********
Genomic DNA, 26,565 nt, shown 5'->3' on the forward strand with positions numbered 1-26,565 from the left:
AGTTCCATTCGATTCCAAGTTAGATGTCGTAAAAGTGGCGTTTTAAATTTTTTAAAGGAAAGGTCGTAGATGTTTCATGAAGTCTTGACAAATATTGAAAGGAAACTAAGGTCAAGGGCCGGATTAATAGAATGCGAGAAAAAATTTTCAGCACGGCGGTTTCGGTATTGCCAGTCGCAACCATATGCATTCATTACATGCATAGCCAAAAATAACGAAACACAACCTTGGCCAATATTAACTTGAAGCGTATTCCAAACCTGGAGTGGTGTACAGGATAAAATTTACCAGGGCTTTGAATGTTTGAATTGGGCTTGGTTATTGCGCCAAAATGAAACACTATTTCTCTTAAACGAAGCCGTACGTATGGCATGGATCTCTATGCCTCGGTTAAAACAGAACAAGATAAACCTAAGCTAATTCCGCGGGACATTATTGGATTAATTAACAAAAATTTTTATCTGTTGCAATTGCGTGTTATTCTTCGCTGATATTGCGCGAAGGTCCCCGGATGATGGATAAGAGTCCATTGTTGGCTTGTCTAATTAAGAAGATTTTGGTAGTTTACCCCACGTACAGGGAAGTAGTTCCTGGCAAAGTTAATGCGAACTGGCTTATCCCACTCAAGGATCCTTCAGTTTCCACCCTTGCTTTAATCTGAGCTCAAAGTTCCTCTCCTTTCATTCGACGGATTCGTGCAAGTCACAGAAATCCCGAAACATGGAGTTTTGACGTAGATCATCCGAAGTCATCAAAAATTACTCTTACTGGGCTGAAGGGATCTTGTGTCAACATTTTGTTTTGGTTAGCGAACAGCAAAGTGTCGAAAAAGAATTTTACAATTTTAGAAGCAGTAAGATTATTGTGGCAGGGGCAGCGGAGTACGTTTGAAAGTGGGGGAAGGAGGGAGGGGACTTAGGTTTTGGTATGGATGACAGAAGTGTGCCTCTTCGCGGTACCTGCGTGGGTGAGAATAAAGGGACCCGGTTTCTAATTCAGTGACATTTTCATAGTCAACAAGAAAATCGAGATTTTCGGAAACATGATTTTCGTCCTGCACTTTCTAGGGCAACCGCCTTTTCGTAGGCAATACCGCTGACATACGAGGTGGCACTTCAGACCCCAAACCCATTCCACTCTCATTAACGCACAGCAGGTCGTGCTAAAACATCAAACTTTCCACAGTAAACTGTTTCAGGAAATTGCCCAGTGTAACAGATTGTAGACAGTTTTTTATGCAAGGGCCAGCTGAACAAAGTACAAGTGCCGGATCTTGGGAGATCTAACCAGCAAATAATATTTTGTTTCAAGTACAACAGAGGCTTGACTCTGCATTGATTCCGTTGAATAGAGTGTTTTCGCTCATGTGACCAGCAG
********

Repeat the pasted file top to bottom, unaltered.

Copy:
Genomic DNA, 26,565 nt, shown 5'->3' on the forward strand with positions numbered 1-26,565 from the left:
AGTTCCATTCGATTCCAAGTTAGATGTCGTAAAAGTGGCGTTTTAAATTTTTTAAAGGAAAGGTCGTAGATGTTTCATGAAGTCTTGACAAATATTGAAAGGAAACTAAGGTCAAGGGCCGGATTAATAGAATGCGAGAAAAAATTTTCAGCACGGCGGTTTCGGTATTGCCAGTCGCAACCATATGCATTCATTACATGCATAGCCAAAAATAACGAAACACAACCTTGGCCAATATTAACTTGAAGCGTATTCCAAACCTGGAGTGGTGTACAGGATAAAATTTACCAGGGCTTTGAATGTTTGAATTGGGCTTGGTTATTGCGCCAAAATGAAACACTATTTCTCTTAAACGAAGCCGTACGTATGGCATGGATCTCTATGCCTCGGTTAAAACAGAACAAGATAAACCTAAGCTAATTCCGCGGGACATTATTGGATTAATTAACAAAAATTTTTATCTGTTGCAATTGCGTGTTATTCTTCGCTGATATTGCGCGAAGGTCCCCGGATGATGGATAAGAGTCCATTGTTGGCTTGTCTAATTAAGAAGATTTTGGTAGTTTACCCCACGTACAGGGAAGTAGTTCCTGGCAAAGTTAATGCGAACTGGCTTATCCCACTCAAGGATCCTTCAGTTTCCACCCTTGCTTTAATCTGAGCTCAAAGTTCCTCTCCTTTCATTCGACGGATTCGTGCAAGTCACAGAAATCCCGAAACATGGAGTTTTGACGTAGATCATCCGAAGTCATCAAAAATTACTCTTACTGGGCTGAAGGGATCTTGTGTCAACATTTTGTTTTGGTTAGCGAACAGCAAAGTGTCGAAAAAGAATTTTACAATTTTAGAAGCAGTAAGATTATTGTGGCAGGGGCAGCGGAGTACGTTTGAAAGTGGGGGAAGGAGGGAGGGGACTTAGGTTTTGGTATGGATGACAGAAGTGTGCCTCTTCGCGGTACCTGCGTGGGTGAGAATAAAGGGACCCGGTTTCTAATTCAGTGACATTTTCATAGTCAACAAGAAAATCGAGATTTTCGGAAACATGATTTTCGTCCTGCACTTTCTAGGGCAACCGCCTTTTCGTAGGCAATACCGCTGACATACGAGGTGGCACTTCAGACCCCAAACCCATTCCACTCTCATTAACGCACAGCAGGTCGTGCTAAAACATCAAACTTTCCACAGTAAACTGTTTCAGGAAATTGCCCAGTGTAACAGATTGTAGACAGTTTTTTATGCAAGGGCCAGCTGAACAAAGTACAAGTGCCGGATCTTGGGAGATCTAACCAGCAAATAATATTTTGTTTCAAGTACAACAGAGGCTTGACTCTGCATTGATTCCGTTGAATAGAGTGTTTTCGCTCATGTGACCAGCAG